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Interfacial Engineering of Low-dimensional nanostructures for Artificial Photosynthesis

Interfacial Engineering of Low-dimensional nanostructures for Artificial Photosynthesis
Alternative Author(s)
Issue Date
2021. 2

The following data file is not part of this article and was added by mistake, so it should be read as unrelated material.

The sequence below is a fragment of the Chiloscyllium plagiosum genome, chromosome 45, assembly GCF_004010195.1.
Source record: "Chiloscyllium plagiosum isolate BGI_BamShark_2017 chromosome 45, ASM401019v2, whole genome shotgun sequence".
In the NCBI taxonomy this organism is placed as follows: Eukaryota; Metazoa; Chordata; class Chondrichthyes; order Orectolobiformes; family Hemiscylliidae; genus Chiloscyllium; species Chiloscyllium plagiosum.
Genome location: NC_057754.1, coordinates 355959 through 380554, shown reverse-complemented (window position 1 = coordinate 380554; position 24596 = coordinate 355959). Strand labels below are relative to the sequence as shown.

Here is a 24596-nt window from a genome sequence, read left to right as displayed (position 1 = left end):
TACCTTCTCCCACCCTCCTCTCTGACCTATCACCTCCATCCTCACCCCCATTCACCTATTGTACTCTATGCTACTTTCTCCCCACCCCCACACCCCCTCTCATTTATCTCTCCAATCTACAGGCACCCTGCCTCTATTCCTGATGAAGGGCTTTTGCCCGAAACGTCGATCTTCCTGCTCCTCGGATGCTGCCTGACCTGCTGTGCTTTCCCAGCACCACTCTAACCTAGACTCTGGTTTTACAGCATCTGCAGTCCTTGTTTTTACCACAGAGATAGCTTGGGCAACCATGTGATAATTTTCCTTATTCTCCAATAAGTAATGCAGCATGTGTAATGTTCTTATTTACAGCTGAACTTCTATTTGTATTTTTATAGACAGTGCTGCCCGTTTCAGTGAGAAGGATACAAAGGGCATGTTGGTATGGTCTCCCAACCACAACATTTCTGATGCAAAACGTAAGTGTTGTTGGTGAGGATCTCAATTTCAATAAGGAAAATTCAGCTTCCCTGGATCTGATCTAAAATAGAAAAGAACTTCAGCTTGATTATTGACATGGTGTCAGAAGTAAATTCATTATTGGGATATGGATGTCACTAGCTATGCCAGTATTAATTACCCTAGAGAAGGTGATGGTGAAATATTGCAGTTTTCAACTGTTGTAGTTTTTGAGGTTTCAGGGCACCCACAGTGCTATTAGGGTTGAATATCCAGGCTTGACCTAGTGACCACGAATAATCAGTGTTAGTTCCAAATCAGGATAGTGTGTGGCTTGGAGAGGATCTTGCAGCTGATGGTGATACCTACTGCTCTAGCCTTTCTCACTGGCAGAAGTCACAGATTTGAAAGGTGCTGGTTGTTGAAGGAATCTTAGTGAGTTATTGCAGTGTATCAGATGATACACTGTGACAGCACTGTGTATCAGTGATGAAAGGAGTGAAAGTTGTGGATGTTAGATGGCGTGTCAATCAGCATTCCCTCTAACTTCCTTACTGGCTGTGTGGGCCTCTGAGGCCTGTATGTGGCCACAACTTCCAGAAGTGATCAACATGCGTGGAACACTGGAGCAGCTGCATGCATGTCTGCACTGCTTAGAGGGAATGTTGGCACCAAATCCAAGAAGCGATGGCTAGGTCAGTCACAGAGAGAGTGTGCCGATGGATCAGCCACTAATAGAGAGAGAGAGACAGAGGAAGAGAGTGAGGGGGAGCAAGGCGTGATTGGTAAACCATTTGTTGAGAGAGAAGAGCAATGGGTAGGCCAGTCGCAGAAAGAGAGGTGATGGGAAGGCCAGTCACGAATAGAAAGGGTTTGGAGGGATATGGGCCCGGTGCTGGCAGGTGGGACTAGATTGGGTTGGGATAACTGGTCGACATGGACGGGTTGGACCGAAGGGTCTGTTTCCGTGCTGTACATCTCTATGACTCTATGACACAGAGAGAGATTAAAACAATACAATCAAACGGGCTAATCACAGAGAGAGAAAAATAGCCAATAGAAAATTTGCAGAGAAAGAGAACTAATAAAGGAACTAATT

Solar energy, an infinite source of sustainable and alternative energy production, is the most important asset to achieve renewable energy to overcome energy crisis. Artificial photosynthesis is the one that can use solar energy as alternative energy production without external applied energy to produce hydrocarbon fuels. However, its low efficiency occurring from a photocatalyst is a fatal limitation in this system so that enhancing photocatalytic CO2 reduction reaction using efficient photocatalysts is a challenging issue. In order to fabricate efficient semiconductor photocatalyst materials, not only economical but also sustainable processes should be considered. Moreover, engineering design using low-dimensional nanostructures such as 1-dimensional or 2-dimensional is an important strategy to improve artificial photosynthesis as 0-dimensional nanoparticles show poor electron transfer movements due to agglomeration issues among the nanoparticles, reducing active sites. In this thesis, noble-metal-free semiconductor photocatalysts using facile and simplest methods were developed and designed with new strategies for artificial photosynthesis reaction: electron transportation, sufficient activation energy, and maximization of surface active sites. First, the appropriate semiconductor materials are selected without noble-metal to design heterostructures to evaluate photocatalytic activities. Heterostructure between TiO2 and graphitic carbon nitride (g-C3N4) were selected to broaden the solar spectrum of TiO2 using g-C3N4 which has lower bandgap than that of TiO2. We found that the optimized photocatalysts showed the highest photocurrent density of 19.7 μA/cm2, lowest impedance value of 475.6 ohm·cm2, and also the long-term stability for 15 hours. Moreover, 1-dimensional TiO2 nanorods were studied to identify the electron movements compared to 0-dimensional TiO2 nanoparticles (commercial P25). We have confirmed that 1-dimensional nanorods showed about 10 times higher photocurrent density and 90 times lower impedance value than that of 0-dimensional structures due to fast electron pathway. Second, the disordered black titania nanofibers with g-C3N4 were fabricated to achieve sufficient activation energy which is necessary to acquire better performances in artificial photosynthesis. As photocatalytic CO2 reduction of 1-dimensional black titania nanofibers was compared with P25 or H2-reduced P25, black titania showed higher CO2 selectivity, indicating that fast electron movements of 1-dimensional affect the photocatalytic CO2 reduction performance. The analysis in optical absorbance and CB/VB potential levels, g-C3N4/black titania nanofibers have produced higher CO or CH4 yields from sufficient 〖∆E〗_(〖a,CH〗_4 ) of 0.54 eV compared to that of g-C3N4 or black titania nanofibers, suggesting an effective separation of the photoinduced electron and hole pairs. Therefore, 1-dimensional nanofibers indicated higher photocatalytic CO2 conversion. For artificial photosynthesis system, CO2 selectivity is one of the crucial parts, producing a high yield of hydrocarbon with the suppression of H2. To increase the CO2 selectivity, we controlled low-dimensional nanostructures as 1-dimensional and 2-dimensional through interfacial engineering and thus, developing noble-metal-free heterostructures. Finally, TiO2/MoS2/g-C3N4 and TiO2/MoSe2 heterostructures which combines 1-dimensional and 2-dimensional nanostructures were fabricated, respectively. These 1-dimensional and 2-dimensional heterostructures showed a strong photocatalytic CO2 reduction redox ability at surfaces via their interfaces, reducing its recombination of pointless charge carriers due to internal electric field following S-scheme mechanism. As a result, these heterostructures the fast electron pathway due to low interface resistance with higher conductivity through well-connected interfaces among TiO2/MoS2/g-C3N4 and TiO2/MoSe2. In conclusion, low-dimensional heterostructures were successfully developed in this thesis. Through controlling its absorbance range, the sufficient kinetic overpotential, and expanding the active sites were achieved to promote hydrocarbon production reaction along with high CO2 selectivity. Finally, we have designated significant factors that influence artificial photosynthesis reaction using noble-metal-free semiconductor materials through simplest process to advance further system.
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